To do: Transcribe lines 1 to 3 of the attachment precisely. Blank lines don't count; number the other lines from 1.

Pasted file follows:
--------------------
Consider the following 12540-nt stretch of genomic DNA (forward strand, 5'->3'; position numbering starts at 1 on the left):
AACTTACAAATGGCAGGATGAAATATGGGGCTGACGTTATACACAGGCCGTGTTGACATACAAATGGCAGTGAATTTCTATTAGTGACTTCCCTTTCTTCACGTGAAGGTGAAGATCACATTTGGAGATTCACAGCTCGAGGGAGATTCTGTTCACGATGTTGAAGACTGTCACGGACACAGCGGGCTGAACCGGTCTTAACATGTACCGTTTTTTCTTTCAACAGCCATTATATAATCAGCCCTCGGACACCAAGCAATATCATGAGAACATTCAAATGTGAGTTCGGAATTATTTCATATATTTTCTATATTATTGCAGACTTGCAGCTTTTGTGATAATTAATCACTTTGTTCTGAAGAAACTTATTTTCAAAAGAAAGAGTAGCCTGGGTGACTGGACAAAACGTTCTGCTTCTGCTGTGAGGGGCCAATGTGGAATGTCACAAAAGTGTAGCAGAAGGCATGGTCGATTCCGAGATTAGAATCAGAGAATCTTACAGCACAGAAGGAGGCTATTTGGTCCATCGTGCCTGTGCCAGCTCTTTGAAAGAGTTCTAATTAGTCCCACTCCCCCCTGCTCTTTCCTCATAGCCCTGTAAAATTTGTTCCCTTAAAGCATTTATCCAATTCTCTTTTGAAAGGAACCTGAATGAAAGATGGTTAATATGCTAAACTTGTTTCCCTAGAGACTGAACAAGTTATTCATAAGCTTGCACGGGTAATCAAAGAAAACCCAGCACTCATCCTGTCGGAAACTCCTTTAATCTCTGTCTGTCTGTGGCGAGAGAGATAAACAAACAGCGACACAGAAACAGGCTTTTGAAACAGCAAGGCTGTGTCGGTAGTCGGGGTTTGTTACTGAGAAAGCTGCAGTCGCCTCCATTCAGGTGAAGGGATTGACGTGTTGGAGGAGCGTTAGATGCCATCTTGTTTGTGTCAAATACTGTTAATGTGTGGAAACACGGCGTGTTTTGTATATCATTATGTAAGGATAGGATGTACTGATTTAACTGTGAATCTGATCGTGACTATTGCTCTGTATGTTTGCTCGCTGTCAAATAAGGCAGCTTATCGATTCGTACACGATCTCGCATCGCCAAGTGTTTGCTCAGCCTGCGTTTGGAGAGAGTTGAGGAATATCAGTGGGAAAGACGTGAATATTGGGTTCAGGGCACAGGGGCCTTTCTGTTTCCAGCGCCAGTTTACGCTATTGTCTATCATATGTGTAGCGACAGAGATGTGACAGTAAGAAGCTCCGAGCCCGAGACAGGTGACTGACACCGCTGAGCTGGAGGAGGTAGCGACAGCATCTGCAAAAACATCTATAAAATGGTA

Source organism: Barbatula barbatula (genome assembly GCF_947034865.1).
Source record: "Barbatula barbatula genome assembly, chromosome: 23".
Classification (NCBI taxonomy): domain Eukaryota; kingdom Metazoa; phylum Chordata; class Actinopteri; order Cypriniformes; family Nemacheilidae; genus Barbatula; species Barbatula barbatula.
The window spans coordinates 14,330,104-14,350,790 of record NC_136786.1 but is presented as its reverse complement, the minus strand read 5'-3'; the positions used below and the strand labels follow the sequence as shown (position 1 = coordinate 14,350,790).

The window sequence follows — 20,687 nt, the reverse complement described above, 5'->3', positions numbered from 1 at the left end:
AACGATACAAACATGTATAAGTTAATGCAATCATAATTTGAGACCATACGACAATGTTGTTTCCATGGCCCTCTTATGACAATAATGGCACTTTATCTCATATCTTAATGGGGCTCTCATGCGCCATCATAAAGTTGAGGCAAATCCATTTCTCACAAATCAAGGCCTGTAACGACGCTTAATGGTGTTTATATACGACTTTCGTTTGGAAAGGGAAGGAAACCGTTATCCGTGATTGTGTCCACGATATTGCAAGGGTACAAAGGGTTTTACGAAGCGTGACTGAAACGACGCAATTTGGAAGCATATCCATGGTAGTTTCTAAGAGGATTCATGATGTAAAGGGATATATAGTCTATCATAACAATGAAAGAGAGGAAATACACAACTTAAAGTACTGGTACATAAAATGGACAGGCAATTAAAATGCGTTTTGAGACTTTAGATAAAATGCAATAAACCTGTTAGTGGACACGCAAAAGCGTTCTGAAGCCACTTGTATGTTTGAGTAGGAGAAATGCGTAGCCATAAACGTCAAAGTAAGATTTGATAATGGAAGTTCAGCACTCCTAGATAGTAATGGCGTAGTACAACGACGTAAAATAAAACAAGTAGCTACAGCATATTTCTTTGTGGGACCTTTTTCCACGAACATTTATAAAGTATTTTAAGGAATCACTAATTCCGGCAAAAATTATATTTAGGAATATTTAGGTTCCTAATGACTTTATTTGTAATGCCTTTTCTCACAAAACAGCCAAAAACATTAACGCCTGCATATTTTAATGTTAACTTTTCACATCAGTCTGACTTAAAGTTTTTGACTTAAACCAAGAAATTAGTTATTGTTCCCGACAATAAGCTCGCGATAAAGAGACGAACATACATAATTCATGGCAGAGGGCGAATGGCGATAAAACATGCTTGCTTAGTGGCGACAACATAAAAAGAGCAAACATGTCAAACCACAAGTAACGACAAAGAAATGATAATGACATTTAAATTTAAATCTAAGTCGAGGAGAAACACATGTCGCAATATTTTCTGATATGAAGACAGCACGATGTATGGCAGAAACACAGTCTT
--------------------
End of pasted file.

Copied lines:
Consider the following 12540-nt stretch of genomic DNA (forward strand, 5'->3'; position numbering starts at 1 on the left):
AACTTACAAATGGCAGGATGAAATATGGGGCTGACGTTATACACAGGCCGTGTTGACATACAAATGGCAGTGAATTTCTATTAGTGACTTCCCTTTCTTCACGTGAAGGTGAAGATCACATTTGGAGATTCACAGCTCGAGGGAGATTCTGTTCACGATGTTGAAGACTGTCACGGACACAGCGGGCTGAACCGGTCTTAACATGTACCGTTTTTTCTTTCAACAGCCATTATATAATCAGCCCTCGGACACCAAGCAATATCATGAGAACATTCAAATGTGAGTTCGGAATTATTTCATATATTTTCTATATTATTGCAGACTTGCAGCTTTTGTGATAATTAATCACTTTGTTCTGAAGAAACTTATTTTCAAAAGAAAGAGTAGCCTGGGTGACTGGACAAAACGTTCTGCTTCTGCTGTGAGGGGCCAATGTGGAATGTCACAAAAGTGTAGCAGAAGGCATGGTCGATTCCGAGATTAGAATCAGAGAATCTTACAGCACAGAAGGAGGCTATTTGGTCCATCGTGCCTGTGCCAGCTCTTTGAAAGAGTTCTAATTAGTCCCACTCCCCCCTGCTCTTTCCTCATAGCCCTGTAAAATTTGTTCCCTTAAAGCATTTATCCAATTCTCTTTTGAAAGGAACCTGAATGAAAGATGGTTAATATGCTAAACTTGTTTCCCTAGAGACTGAACAAGTTATTCATAAGCTTGCACGGGTAATCAAAGAAAACCCAGCACTCATCCTGTCGGAAACTCCTTTAATCTCTGTCTGTCTGTGGCGAGAGAGATAAACAAACAGCGACACAGAAACAGGCTTTTGAAACAGCAAGGCTGTGTCGGTAGTCGGGGTTTGTTACTGAGAAAGCTGCAGTCGCCTCCATTCAGGTGAAGGGATTGACGTGTTGGAGGAGCGTTAGATGCCATCTTGTTTGTGTCAAATACTGTTAATGTGTGGAAACACGGCGTGTTTTGTATATCATTATGTAAGGATAGGATGTACTGATTTAACTGTGAATCTGATCGTGACTATTGCTCTGTATGTTTGCTCGCTGTCAAATAAGGCAGCTTATCGATTCGTACACGATCTCGCATCGCCAAGTGTTTGCTCAGCCTGCGTTTGGAGAGAGTTGAGGAATATCAGTGGGAAAGACGTGAATATTGGGTTCAGGGCACAGGGGCCTTTCTGTTTCCAGCGCCAGTTTACGCTATTGTCTATCATATGTGTAGCGACAGAGATGTGACAGTAAGAAGCTCCGAGCCCGAGACAGGTGACTGACACCGCTGAGCTGGAGGAGGTAGCGACAGCATCTGCAAAAACATCTATAAAATGGTA

Source organism: Barbatula barbatula (genome assembly GCF_947034865.1).